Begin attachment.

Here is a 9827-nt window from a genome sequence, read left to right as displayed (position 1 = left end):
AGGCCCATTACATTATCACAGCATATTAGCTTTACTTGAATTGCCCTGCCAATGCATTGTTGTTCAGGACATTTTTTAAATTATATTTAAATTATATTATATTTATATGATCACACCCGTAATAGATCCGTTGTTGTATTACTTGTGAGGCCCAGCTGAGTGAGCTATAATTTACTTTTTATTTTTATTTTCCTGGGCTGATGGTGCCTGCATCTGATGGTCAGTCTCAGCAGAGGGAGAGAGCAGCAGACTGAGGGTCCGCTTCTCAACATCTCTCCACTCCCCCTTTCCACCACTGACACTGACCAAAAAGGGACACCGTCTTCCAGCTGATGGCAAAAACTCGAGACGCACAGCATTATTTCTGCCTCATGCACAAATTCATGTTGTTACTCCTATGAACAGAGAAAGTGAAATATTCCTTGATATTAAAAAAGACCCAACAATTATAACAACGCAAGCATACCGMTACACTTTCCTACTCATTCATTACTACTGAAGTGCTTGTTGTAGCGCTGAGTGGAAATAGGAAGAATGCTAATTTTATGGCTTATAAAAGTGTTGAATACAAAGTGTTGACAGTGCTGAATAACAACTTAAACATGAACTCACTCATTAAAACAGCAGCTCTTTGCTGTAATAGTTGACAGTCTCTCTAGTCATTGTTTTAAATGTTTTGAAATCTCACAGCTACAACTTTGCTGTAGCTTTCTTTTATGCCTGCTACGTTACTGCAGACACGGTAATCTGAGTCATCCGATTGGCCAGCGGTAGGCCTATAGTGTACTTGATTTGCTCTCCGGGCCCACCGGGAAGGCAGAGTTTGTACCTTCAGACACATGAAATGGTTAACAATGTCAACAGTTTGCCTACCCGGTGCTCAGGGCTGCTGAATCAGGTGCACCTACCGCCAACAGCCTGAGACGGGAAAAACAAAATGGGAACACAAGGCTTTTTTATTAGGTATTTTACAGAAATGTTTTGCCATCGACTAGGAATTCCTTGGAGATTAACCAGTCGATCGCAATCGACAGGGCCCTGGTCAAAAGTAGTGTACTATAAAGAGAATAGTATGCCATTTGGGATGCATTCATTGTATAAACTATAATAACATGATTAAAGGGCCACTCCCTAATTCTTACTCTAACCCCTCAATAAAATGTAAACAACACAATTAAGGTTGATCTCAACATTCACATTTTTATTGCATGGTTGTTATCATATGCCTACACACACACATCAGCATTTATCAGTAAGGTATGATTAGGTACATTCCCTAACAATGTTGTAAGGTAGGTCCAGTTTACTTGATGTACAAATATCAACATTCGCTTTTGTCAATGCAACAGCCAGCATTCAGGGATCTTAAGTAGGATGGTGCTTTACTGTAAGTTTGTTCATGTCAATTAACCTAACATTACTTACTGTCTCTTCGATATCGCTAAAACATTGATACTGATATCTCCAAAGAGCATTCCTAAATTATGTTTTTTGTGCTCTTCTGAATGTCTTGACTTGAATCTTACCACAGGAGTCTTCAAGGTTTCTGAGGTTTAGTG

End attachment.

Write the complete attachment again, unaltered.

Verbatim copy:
Here is a 9827-nt window from a genome sequence, read left to right as displayed (position 1 = left end):
AGGCCCATTACATTATCACAGCATATTAGCTTTACTTGAATTGCCCTGCCAATGCATTGTTGTTCAGGACATTTTTTAAATTATATTTAAATTATATTATATTTATATGATCACACCCGTAATAGATCCGTTGTTGTATTACTTGTGAGGCCCAGCTGAGTGAGCTATAATTTACTTTTTATTTTTATTTTCCTGGGCTGATGGTGCCTGCATCTGATGGTCAGTCTCAGCAGAGGGAGAGAGCAGCAGACTGAGGGTCCGCTTCTCAACATCTCTCCACTCCCCCTTTCCACCACTGACACTGACCAAAAAGGGACACCGTCTTCCAGCTGATGGCAAAAACTCGAGACGCACAGCATTATTTCTGCCTCATGCACAAATTCATGTTGTTACTCCTATGAACAGAGAAAGTGAAATATTCCTTGATATTAAAAAAGACCCAACAATTATAACAACGCAAGCATACCGMTACACTTTCCTACTCATTCATTACTACTGAAGTGCTTGTTGTAGCGCTGAGTGGAAATAGGAAGAATGCTAATTTTATGGCTTATAAAAGTGTTGAATACAAAGTGTTGACAGTGCTGAATAACAACTTAAACATGAACTCACTCATTAAAACAGCAGCTCTTTGCTGTAATAGTTGACAGTCTCTCTAGTCATTGTTTTAAATGTTTTGAAATCTCACAGCTACAACTTTGCTGTAGCTTTCTTTTATGCCTGCTACGTTACTGCAGACACGGTAATCTGAGTCATCCGATTGGCCAGCGGTAGGCCTATAGTGTACTTGATTTGCTCTCCGGGCCCACCGGGAAGGCAGAGTTTGTACCTTCAGACACATGAAATGGTTAACAATGTCAACAGTTTGCCTACCCGGTGCTCAGGGCTGCTGAATCAGGTGCACCTACCGCCAACAGCCTGAGACGGGAAAAACAAAATGGGAACACAAGGCTTTTTTATTAGGTATTTTACAGAAATGTTTTGCCATCGACTAGGAATTCCTTGGAGATTAACCAGTCGATCGCAATCGACAGGGCCCTGGTCAAAAGTAGTGTACTATAAAGAGAATAGTATGCCATTTGGGATGCATTCATTGTATAAACTATAATAACATGATTAAAGGGCCACTCCCTAATTCTTACTCTAACCCCTCAATAAAATGTAAACAACACAATTAAGGTTGATCTCAACATTCACATTTTTATTGCATGGTTGTTATCATATGCCTACACACACACATCAGCATTTATCAGTAAGGTATGATTAGGTACATTCCCTAACAATGTTGTAAGGTAGGTCCAGTTTACTTGATGTACAAATATCAACATTCGCTTTTGTCAATGCAACAGCCAGCATTCAGGGATCTTAAGTAGGATGGTGCTTTACTGTAAGTTTGTTCATGTCAATTAACCTAACATTACTTACTGTCTCTTCGATATCGCTAAAACATTGATACTGATATCTCCAAAGAGCATTCCTAAATTATGTTTTTTGTGCTCTTCTGAATGTCTTGACTTGAATCTTACCACAGGAGTCTTCAAGGTTTCTGAGGTTTAGTG